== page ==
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04.04.2007 Health

New Regimen for the Treatment of Tuberculosis Out by July

By gna

A new regimen for the treatment of tuberculosis (TB) would be introduced in the country on July, Dr Sylvester Anemana, the Western Regional Director of Health Services, announced on Tuesday.

In an address read for him at a press briefing to commemorate World TB at Sekondi, he said the duration of treatment of the disease would reduce from eight months to six months under the new regimen.

Dr Anemana said presently the first two months of the treatment of the disease includes an injection, which could only be done by a nurse or a health worker at health facilities.

He said to make it possible to treat the disease everywhere, the injection is being replaced by tablet and while no new drug is being introduced, the combination of drugs are being changed into stronger ones.

Dr Anemana said the new treatment regime forms part of the Enablers Package, which has been introduced and designed to ensure improved access to TB services by patients in communities, health facilities and in the private sector.

Dr Anemana said the Package reduces the cost of treatment to patients and facilitates and motivates health providers to work harder to improve treatment successes.

"This Package is to comprehensively describe all the activities involved in the care and support of TB patients and to provide a framework and guidelines for the health care system to quantify the cost of activities involved in treating patients to achieve cure".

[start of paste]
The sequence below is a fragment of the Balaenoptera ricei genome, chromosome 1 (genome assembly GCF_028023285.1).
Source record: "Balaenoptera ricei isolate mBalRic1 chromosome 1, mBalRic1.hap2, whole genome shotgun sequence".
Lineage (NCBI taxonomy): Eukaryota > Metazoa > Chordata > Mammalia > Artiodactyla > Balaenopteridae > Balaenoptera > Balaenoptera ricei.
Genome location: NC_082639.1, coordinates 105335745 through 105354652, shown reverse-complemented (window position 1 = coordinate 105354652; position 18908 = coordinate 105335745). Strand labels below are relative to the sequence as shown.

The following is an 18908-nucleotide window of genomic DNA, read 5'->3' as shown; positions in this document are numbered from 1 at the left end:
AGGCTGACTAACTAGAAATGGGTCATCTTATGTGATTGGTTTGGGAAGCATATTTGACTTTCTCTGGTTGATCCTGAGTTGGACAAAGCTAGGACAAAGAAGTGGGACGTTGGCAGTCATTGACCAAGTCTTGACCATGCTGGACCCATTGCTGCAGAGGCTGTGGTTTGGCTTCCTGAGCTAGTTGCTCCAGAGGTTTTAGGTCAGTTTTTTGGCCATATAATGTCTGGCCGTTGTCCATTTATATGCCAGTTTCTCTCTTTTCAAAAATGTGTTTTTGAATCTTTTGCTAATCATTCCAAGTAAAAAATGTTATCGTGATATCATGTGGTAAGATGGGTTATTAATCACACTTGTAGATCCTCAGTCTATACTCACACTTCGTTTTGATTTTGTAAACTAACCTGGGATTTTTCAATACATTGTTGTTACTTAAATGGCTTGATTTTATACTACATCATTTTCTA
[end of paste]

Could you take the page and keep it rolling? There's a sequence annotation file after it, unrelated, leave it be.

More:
Mr. Joseph Newton, Regional Focal Person of the National TB Control Programme, said in Ghana about 52,000 new cases of TB are reported each year.

He said in the Western Region, about 1,716 new cases of TB were reported in 2005 and 1,778 cases in 2006.

About 702 deaths from TB were recorded in 2005 and in the Western Region about 72 deaths were recorded in 2005 and 58 deaths in 2006.

The Wassa West District has the highest TB prevalence rate in the region due to the mining activities there, he said.

Mr. Newton said almost all TB deaths could have been prevented had the patients sought early medical treatment.

He said 90 per cent of people affected with the TB virus do not show any symptoms and only 10 per cent of infected individuals develop active TB.

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